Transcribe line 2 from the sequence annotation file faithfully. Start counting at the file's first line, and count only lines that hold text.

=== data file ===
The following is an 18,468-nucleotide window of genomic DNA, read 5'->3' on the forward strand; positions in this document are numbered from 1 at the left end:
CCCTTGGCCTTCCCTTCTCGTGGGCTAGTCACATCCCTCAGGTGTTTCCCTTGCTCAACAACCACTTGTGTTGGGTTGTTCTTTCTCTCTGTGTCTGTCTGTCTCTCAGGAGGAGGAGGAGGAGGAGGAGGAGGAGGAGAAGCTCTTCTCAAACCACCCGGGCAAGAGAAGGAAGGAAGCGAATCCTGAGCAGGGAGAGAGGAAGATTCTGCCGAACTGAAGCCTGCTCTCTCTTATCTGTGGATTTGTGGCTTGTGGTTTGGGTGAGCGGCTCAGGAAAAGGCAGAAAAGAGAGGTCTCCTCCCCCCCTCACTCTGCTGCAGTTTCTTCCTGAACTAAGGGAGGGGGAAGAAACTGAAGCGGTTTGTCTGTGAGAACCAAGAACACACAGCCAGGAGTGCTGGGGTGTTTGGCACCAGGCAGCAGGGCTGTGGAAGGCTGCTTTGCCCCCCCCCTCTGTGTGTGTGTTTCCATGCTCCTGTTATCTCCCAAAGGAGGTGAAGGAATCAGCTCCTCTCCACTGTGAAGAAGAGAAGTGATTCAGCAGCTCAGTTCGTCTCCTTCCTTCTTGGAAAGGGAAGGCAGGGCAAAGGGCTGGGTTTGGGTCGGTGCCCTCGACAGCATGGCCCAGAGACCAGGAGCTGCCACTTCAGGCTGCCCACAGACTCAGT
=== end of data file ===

CCCTTGGCCTTCCCTTCTCGTGGGCTAGTCACATCCCTCAGGTGTTTCCCTTGCTCAACAACCACTTGTGTTGGGTTGTTCTTTCTCTCTGTGTCTGTCTGTCTCTCAGGAGGAGGAGGAGGAGGAGGAGGAGGAGGAGAAGCTCTTCTCAAACCACCCGGGCAAGAGAAGGAAGGAAGCGAATCCTGAGCAGGGAGAGAGGAAGATTCTGCCGAACTGAAGCCTGCTCTCTCTTATCTGTGGATTTGTGGCTTGTGGTTTGGGTGAGCGGCTCAGGAAAAGGCAGAAAAGAGAGGTCTCCTCCCCCCCTCACTCTGCTGCAGTTTCTTCCTGAACTAAGGGAGGGGGAAGAAACTGAAGCGGTTTGTCTGTGAGAACCAAGAACACACAGCCAGGAGTGCTGGGGTGTTTGGCACCAGGCAGCAGGGCTGTGGAAGGCTGCTTTGCCCCCCCCCTCTGTGTGTGTGTTTCCATGCTCCTGTTATCTCCCAAAGGAGGTGAAGGAATCAGCTCCTCTCCACTGTGAAGAAGAGAAGTGATTCAGCAGCTCAGTTCGTCTCCTTCCTTCTTGGAAAGGGAAGGCAGGGCAAAGGGCTGGGTTTGGGTCGGTGCCCTCGACAGCATGGCCCAGAGACCAGGAGCTGCCACTTCAGGCTGCCCACAGACTCAGT